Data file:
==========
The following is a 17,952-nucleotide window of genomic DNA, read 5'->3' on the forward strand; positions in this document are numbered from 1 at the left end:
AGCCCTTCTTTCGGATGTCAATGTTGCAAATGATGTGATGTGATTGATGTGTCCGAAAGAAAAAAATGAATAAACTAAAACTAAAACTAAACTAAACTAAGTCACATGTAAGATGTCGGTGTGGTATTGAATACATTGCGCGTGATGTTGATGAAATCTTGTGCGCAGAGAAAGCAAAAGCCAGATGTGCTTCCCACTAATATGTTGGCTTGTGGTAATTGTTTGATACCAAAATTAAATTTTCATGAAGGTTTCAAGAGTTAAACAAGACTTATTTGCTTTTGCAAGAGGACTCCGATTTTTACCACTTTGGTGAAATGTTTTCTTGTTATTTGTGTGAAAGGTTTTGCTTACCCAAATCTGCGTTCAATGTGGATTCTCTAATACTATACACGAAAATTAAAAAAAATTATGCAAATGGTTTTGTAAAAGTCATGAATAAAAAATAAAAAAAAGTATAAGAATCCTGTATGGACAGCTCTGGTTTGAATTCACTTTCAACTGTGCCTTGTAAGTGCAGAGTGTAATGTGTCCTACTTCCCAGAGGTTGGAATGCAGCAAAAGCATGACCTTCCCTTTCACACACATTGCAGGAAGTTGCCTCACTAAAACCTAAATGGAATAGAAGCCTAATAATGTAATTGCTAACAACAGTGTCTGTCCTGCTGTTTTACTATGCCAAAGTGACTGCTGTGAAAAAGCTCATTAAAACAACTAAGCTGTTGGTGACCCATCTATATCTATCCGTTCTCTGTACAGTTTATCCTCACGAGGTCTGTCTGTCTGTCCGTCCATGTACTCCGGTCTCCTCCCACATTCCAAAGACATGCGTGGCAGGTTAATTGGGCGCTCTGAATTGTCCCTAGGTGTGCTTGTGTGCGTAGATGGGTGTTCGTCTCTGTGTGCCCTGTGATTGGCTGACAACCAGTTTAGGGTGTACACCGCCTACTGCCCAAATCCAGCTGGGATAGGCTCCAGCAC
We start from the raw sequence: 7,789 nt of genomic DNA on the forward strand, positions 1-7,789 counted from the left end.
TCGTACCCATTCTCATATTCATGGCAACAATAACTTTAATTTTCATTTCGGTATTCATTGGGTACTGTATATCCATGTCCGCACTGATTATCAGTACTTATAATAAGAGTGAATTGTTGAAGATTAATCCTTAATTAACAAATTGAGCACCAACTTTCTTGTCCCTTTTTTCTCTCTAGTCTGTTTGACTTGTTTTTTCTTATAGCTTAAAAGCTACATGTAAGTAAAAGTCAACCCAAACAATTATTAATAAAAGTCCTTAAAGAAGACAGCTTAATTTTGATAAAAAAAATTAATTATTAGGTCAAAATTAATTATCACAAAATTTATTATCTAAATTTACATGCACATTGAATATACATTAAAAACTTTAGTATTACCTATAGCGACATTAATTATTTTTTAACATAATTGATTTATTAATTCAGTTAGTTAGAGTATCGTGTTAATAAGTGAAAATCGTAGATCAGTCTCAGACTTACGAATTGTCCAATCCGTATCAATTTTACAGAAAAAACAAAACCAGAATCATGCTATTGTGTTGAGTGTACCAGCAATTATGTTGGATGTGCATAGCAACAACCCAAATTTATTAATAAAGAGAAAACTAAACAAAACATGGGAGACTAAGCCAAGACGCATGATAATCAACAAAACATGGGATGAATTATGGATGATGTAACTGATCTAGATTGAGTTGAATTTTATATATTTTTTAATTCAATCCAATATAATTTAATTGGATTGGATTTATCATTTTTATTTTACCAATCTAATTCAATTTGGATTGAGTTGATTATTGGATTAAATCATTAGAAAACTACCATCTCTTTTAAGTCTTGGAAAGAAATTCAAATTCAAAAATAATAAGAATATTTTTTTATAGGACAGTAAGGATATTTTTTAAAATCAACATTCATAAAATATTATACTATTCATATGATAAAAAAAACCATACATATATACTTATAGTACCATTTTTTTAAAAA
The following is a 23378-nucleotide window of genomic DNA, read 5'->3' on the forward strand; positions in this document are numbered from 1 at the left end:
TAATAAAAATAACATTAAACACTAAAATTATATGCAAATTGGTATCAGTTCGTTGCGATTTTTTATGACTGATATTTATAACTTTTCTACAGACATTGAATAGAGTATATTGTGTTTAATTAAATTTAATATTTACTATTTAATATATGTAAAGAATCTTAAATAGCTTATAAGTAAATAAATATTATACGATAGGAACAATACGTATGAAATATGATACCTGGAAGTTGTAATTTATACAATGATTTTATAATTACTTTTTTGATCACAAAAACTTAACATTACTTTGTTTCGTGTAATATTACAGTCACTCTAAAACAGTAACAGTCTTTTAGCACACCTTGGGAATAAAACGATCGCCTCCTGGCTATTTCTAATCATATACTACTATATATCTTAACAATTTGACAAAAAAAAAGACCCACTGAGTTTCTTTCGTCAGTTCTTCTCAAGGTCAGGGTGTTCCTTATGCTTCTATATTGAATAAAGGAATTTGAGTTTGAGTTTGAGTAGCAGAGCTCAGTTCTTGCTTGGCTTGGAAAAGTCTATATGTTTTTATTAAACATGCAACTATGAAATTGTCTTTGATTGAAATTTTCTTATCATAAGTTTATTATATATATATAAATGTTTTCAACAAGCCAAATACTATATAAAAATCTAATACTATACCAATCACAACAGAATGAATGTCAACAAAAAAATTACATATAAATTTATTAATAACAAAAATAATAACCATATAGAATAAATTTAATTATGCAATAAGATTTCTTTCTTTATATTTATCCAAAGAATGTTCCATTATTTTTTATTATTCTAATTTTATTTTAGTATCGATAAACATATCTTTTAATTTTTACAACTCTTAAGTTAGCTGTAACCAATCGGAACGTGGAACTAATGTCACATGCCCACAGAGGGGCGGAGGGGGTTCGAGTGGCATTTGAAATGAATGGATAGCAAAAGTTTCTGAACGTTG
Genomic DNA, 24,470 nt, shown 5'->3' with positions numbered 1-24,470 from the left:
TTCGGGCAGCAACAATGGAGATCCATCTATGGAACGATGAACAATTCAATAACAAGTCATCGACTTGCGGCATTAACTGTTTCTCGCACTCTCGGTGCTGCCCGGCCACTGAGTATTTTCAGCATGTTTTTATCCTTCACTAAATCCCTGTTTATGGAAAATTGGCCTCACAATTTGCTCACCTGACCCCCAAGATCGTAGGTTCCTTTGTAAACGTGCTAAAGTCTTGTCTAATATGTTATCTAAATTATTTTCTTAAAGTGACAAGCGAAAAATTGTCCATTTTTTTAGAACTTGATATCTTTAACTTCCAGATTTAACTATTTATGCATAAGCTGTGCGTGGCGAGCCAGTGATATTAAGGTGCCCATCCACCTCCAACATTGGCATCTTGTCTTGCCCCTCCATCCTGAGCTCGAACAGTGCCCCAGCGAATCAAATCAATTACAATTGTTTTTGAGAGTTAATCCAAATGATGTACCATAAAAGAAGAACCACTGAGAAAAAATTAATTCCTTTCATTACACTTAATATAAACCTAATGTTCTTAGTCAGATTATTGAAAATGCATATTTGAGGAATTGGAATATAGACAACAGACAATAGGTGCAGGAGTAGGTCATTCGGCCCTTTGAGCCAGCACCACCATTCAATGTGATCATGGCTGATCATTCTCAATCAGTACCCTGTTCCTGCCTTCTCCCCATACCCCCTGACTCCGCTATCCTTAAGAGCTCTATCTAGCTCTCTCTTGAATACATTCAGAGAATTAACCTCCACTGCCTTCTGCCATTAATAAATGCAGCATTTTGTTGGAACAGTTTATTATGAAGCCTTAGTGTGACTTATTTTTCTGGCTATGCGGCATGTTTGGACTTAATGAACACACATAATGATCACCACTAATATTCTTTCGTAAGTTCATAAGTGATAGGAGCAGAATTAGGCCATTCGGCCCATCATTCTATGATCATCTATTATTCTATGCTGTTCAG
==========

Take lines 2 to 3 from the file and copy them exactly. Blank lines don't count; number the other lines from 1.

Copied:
AGCCCTTCTTTCGGATGTCAATGTTGCAAATGATGTGATGTGATTGATGTGTCCGAAAGAAAAAAATGAATAAACTAAAACTAAAACTAAACTAAACTAAGTCACATGTAAGATGTCGGTGTGGTATTGAATACATTGCGCGTGATGTTGATGAAATCTTGTGCGCAGAGAAAGCAAAAGCCAGATGTGCTTCCCACTAATATGTTGGCTTGTGGTAATTGTTTGATACCAAAATTAAATTTTCATGAAGGTTTCAAGAGTTAAACAAGACTTATTTGCTTTTGCAAGAGGACTCCGATTTTTACCACTTTGGTGAAATGTTTTCTTGTTATTTGTGTGAAAGGTTTTGCTTACCCAAATCTGCGTTCAATGTGGATTCTCTAATACTATACACGAAAATTAAAAAAAATTATGCAAATGGTTTTGTAAAAGTCATGAATAAAAAATAAAAAAAAGTATAAGAATCCTGTATGGACAGCTCTGGTTTGAATTCACTTTCAACTGTGCCTTGTAAGTGCAGAGTGTAATGTGTCCTACTTCCCAGAGGTTGGAATGCAGCAAAAGCATGACCTTCCCTTTCACACACATTGCAGGAAGTTGCCTCACTAAAACCTAAATGGAATAGAAGCCTAATAATGTAATTGCTAACAACAGTGTCTGTCCTGCTGTTTTACTATGCCAAAGTGACTGCTGTGAAAAAGCTCATTAAAACAACTAAGCTGTTGGTGACCCATCTATATCTATCCGTTCTCTGTACAGTTTATCCTCACGAGGTCTGTCTGTCTGTCCGTCCATGTACTCCGGTCTCCTCCCACATTCCAAAGACATGCGTGGCAGGTTAATTGGGCGCTCTGAATTGTCCCTAGGTGTGCTTGTGTGCGTAGATGGGTGTTCGTCTCTGTGTGCCCTGTGATTGGCTGACAACCAGTTTAGGGTGTACACCGCCTACTGCCCAAATCCAGCTGGGATAGGCTCCAGCAC
We start from the raw sequence: 7,789 nt of genomic DNA on the forward strand, positions 1-7,789 counted from the left end.